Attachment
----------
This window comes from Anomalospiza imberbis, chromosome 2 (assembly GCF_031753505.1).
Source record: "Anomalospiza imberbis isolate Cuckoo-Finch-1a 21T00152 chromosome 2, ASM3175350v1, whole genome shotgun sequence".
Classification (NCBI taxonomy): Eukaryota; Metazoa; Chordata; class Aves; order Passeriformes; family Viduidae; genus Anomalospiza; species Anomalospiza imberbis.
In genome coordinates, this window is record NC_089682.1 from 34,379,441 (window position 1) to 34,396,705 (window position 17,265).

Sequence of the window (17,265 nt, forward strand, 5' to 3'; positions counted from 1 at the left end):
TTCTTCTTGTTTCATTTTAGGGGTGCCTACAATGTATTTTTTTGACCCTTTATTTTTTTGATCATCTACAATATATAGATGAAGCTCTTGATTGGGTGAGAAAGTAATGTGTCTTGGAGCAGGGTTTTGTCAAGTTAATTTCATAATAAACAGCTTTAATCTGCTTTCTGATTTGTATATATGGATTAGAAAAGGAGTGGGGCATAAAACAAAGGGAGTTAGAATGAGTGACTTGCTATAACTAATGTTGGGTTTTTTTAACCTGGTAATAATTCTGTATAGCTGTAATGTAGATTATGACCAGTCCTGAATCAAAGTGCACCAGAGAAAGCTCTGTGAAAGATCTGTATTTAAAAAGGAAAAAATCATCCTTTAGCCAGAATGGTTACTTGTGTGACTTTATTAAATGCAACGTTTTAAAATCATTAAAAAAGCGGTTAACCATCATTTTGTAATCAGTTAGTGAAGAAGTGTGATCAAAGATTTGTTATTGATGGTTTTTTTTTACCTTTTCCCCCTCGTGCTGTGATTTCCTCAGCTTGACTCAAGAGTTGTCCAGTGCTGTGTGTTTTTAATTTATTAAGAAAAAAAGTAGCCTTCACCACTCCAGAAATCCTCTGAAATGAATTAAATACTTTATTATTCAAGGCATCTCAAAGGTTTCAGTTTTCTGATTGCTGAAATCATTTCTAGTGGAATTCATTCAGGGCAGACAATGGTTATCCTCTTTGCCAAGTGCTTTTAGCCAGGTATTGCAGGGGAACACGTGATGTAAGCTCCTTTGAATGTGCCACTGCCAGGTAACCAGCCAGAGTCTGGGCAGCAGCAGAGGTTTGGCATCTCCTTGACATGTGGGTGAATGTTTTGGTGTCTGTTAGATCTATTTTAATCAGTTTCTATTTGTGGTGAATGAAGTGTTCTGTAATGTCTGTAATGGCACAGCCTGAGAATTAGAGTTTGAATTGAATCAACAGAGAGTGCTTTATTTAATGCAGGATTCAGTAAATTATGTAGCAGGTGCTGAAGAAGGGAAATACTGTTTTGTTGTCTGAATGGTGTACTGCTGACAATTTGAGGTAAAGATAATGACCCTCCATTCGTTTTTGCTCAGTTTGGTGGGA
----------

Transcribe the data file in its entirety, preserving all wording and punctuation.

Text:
This window comes from Anomalospiza imberbis, chromosome 2 (assembly GCF_031753505.1).
Source record: "Anomalospiza imberbis isolate Cuckoo-Finch-1a 21T00152 chromosome 2, ASM3175350v1, whole genome shotgun sequence".
Classification (NCBI taxonomy): Eukaryota; Metazoa; Chordata; class Aves; order Passeriformes; family Viduidae; genus Anomalospiza; species Anomalospiza imberbis.
In genome coordinates, this window is record NC_089682.1 from 34,379,441 (window position 1) to 34,396,705 (window position 17,265).

Sequence of the window (17,265 nt, forward strand, 5' to 3'; positions counted from 1 at the left end):
TTCTTCTTGTTTCATTTTAGGGGTGCCTACAATGTATTTTTTTGACCCTTTATTTTTTTGATCATCTACAATATATAGATGAAGCTCTTGATTGGGTGAGAAAGTAATGTGTCTTGGAGCAGGGTTTTGTCAAGTTAATTTCATAATAAACAGCTTTAATCTGCTTTCTGATTTGTATATATGGATTAGAAAAGGAGTGGGGCATAAAACAAAGGGAGTTAGAATGAGTGACTTGCTATAACTAATGTTGGGTTTTTTTAACCTGGTAATAATTCTGTATAGCTGTAATGTAGATTATGACCAGTCCTGAATCAAAGTGCACCAGAGAAAGCTCTGTGAAAGATCTGTATTTAAAAAGGAAAAAATCATCCTTTAGCCAGAATGGTTACTTGTGTGACTTTATTAAATGCAACGTTTTAAAATCATTAAAAAAGCGGTTAACCATCATTTTGTAATCAGTTAGTGAAGAAGTGTGATCAAAGATTTGTTATTGATGGTTTTTTTTTACCTTTTCCCCCTCGTGCTGTGATTTCCTCAGCTTGACTCAAGAGTTGTCCAGTGCTGTGTGTTTTTAATTTATTAAGAAAAAAAGTAGCCTTCACCACTCCAGAAATCCTCTGAAATGAATTAAATACTTTATTATTCAAGGCATCTCAAAGGTTTCAGTTTTCTGATTGCTGAAATCATTTCTAGTGGAATTCATTCAGGGCAGACAATGGTTATCCTCTTTGCCAAGTGCTTTTAGCCAGGTATTGCAGGGGAACACGTGATGTAAGCTCCTTTGAATGTGCCACTGCCAGGTAACCAGCCAGAGTCTGGGCAGCAGCAGAGGTTTGGCATCTCCTTGACATGTGGGTGAATGTTTTGGTGTCTGTTAGATCTATTTTAATCAGTTTCTATTTGTGGTGAATGAAGTGTTCTGTAATGTCTGTAATGGCACAGCCTGAGAATTAGAGTTTGAATTGAATCAACAGAGAGTGCTTTATTTAATGCAGGATTCAGTAAATTATGTAGCAGGTGCTGAAGAAGGGAAATACTGTTTTGTTGTCTGAATGGTGTACTGCTGACAATTTGAGGTAAAGATAATGACCCTCCATTCGTTTTTGCTCAGTTTGGTGGGA